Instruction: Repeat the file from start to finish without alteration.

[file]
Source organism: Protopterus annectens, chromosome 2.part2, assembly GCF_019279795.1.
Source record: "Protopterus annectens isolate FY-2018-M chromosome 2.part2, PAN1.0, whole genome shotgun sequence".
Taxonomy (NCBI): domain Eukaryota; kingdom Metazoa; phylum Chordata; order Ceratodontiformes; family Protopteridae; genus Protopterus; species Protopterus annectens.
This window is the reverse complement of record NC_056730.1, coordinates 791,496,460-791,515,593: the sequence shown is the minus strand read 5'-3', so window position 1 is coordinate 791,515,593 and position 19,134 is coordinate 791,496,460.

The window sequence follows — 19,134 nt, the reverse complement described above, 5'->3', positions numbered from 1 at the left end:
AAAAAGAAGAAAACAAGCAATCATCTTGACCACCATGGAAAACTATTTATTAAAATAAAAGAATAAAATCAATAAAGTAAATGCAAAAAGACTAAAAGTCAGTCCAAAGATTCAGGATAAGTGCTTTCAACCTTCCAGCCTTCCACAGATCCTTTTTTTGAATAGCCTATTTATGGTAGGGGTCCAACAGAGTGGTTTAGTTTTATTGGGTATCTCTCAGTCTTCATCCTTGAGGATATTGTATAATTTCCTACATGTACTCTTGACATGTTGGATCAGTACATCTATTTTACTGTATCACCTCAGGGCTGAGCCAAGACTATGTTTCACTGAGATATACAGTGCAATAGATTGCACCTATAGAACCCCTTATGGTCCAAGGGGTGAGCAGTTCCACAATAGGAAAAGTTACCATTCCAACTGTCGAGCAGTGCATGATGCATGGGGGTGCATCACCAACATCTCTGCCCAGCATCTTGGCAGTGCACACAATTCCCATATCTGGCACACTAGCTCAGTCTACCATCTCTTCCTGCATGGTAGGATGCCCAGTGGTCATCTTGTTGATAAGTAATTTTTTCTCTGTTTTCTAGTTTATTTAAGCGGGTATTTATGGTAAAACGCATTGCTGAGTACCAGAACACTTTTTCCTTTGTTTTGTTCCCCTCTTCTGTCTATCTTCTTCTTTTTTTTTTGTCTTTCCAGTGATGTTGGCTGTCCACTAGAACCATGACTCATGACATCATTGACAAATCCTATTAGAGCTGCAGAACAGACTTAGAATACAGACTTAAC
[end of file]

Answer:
Source organism: Protopterus annectens, chromosome 2.part2, assembly GCF_019279795.1.
Source record: "Protopterus annectens isolate FY-2018-M chromosome 2.part2, PAN1.0, whole genome shotgun sequence".
Taxonomy (NCBI): domain Eukaryota; kingdom Metazoa; phylum Chordata; order Ceratodontiformes; family Protopteridae; genus Protopterus; species Protopterus annectens.
This window is the reverse complement of record NC_056730.1, coordinates 791,496,460-791,515,593: the sequence shown is the minus strand read 5'-3', so window position 1 is coordinate 791,515,593 and position 19,134 is coordinate 791,496,460.

The window sequence follows — 19,134 nt, the reverse complement described above, 5'->3', positions numbered from 1 at the left end:
AAAAAGAAGAAAACAAGCAATCATCTTGACCACCATGGAAAACTATTTATTAAAATAAAAGAATAAAATCAATAAAGTAAATGCAAAAAGACTAAAAGTCAGTCCAAAGATTCAGGATAAGTGCTTTCAACCTTCCAGCCTTCCACAGATCCTTTTTTTGAATAGCCTATTTATGGTAGGGGTCCAACAGAGTGGTTTAGTTTTATTGGGTATCTCTCAGTCTTCATCCTTGAGGATATTGTATAATTTCCTACATGTACTCTTGACATGTTGGATCAGTACATCTATTTTACTGTATCACCTCAGGGCTGAGCCAAGACTATGTTTCACTGAGATATACAGTGCAATAGATTGCACCTATAGAACCCCTTATGGTCCAAGGGGTGAGCAGTTCCACAATAGGAAAAGTTACCATTCCAACTGTCGAGCAGTGCATGATGCATGGGGGTGCATCACCAACATCTCTGCCCAGCATCTTGGCAGTGCACACAATTCCCATATCTGGCACACTAGCTCAGTCTACCATCTCTTCCTGCATGGTAGGATGCCCAGTGGTCATCTTGTTGATAAGTAATTTTTTCTCTGTTTTCTAGTTTATTTAAGCGGGTATTTATGGTAAAACGCATTGCTGAGTACCAGAACACTTTTTCCTTTGTTTTGTTCCCCTCTTCTGTCTATCTTCTTCTTTTTTTTTTGTCTTTCCAGTGATGTTGGCTGTCCACTAGAACCATGACTCATGACATCATTGACAAATCCTATTAGAGCTGCAGAACAGACTTAGAATACAGACTTAAC